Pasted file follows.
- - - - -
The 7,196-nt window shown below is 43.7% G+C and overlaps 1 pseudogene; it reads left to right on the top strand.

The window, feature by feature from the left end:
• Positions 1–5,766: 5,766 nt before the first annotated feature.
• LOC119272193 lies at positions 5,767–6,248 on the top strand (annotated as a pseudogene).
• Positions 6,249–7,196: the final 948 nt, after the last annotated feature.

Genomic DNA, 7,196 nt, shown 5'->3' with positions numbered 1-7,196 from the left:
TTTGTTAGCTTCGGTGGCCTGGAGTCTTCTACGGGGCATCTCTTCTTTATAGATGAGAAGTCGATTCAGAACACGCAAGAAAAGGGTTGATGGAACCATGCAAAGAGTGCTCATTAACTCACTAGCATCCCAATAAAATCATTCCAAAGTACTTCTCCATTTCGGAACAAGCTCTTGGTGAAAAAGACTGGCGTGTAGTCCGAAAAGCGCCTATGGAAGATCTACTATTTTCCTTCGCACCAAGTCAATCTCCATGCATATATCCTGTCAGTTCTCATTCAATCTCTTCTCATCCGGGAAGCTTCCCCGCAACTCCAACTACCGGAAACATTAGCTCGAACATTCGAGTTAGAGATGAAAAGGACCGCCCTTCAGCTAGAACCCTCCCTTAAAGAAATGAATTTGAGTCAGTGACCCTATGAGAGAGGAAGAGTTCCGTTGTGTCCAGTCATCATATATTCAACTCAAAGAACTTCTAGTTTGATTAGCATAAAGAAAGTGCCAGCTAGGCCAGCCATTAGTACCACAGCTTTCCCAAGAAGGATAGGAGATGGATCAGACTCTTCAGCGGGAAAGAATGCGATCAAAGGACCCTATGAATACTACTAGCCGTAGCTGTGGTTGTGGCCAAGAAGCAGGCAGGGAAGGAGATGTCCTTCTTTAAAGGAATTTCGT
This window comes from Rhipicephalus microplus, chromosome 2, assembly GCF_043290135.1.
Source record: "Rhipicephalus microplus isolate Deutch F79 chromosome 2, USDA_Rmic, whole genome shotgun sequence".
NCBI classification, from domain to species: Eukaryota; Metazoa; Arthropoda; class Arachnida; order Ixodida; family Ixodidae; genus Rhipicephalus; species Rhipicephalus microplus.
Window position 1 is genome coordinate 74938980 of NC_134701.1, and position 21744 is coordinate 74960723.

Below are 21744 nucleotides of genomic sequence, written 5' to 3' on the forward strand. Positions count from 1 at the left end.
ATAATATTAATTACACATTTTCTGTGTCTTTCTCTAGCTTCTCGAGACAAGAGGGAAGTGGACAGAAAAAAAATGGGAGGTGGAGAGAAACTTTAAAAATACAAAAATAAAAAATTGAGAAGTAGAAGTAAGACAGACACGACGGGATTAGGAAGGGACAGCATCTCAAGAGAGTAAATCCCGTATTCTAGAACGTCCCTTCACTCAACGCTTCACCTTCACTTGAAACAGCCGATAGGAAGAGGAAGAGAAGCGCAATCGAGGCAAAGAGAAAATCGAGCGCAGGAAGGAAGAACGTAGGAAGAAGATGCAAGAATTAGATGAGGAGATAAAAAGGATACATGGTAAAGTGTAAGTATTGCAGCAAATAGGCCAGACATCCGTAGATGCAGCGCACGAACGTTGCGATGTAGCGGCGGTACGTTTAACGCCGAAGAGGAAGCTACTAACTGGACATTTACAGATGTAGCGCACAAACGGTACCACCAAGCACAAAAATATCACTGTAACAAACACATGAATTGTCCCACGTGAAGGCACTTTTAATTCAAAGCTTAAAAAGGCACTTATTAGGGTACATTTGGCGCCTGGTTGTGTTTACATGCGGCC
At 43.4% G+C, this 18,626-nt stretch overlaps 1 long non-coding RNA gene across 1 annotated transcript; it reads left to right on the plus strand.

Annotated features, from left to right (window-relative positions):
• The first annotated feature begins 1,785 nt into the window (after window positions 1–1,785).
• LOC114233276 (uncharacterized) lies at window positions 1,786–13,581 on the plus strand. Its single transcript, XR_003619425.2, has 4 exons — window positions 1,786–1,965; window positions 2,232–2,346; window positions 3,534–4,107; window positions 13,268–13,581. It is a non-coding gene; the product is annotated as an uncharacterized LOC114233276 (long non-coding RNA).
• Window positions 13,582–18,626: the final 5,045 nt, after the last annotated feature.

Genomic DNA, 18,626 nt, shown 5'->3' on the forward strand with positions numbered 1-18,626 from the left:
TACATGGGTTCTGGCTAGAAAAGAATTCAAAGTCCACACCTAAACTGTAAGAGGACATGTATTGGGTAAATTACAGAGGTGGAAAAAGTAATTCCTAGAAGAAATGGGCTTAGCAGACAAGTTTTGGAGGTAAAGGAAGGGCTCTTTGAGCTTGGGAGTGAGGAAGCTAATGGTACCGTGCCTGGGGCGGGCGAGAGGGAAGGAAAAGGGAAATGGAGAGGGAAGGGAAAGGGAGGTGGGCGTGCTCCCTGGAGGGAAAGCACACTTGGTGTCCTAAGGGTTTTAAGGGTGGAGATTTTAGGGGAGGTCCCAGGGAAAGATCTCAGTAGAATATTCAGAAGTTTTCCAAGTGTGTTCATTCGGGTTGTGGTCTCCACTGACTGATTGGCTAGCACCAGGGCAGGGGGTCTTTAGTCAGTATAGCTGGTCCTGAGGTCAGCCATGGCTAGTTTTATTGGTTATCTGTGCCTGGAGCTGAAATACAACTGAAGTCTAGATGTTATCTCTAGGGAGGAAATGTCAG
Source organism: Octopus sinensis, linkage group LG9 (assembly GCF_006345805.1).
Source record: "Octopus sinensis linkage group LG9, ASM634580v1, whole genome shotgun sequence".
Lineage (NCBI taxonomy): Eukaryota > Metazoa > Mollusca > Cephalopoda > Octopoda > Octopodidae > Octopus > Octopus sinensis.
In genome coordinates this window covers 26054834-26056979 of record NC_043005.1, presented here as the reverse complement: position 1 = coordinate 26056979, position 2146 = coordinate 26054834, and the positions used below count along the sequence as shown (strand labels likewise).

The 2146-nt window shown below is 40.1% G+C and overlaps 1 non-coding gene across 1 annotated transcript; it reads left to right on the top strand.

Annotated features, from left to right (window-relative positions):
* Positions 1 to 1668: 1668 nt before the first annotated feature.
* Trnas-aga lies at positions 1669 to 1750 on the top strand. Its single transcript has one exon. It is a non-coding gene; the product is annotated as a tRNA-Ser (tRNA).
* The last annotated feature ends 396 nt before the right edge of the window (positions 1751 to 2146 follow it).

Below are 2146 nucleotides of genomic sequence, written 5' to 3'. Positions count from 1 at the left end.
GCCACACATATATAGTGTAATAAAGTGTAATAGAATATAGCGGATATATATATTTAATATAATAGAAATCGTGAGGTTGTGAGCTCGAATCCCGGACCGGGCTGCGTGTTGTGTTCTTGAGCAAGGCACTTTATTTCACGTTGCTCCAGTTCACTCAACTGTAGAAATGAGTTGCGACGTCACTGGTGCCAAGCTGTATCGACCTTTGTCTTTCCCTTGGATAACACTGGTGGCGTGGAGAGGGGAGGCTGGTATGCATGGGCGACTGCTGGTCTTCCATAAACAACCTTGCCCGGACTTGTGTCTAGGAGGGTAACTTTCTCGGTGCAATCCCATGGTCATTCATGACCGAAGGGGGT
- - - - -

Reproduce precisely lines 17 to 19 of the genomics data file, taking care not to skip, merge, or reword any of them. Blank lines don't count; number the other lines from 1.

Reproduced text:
• LOC114233276 (uncharacterized) lies at window positions 1,786–13,581 on the plus strand. Its single transcript, XR_003619425.2, has 4 exons — window positions 1,786–1,965; window positions 2,232–2,346; window positions 3,534–4,107; window positions 13,268–13,581. It is a non-coding gene; the product is annotated as an uncharacterized LOC114233276 (long non-coding RNA).
• Window positions 13,582–18,626: the final 5,045 nt, after the last annotated feature.

Genomic DNA, 18,626 nt, shown 5'->3' on the forward strand with positions numbered 1-18,626 from the left: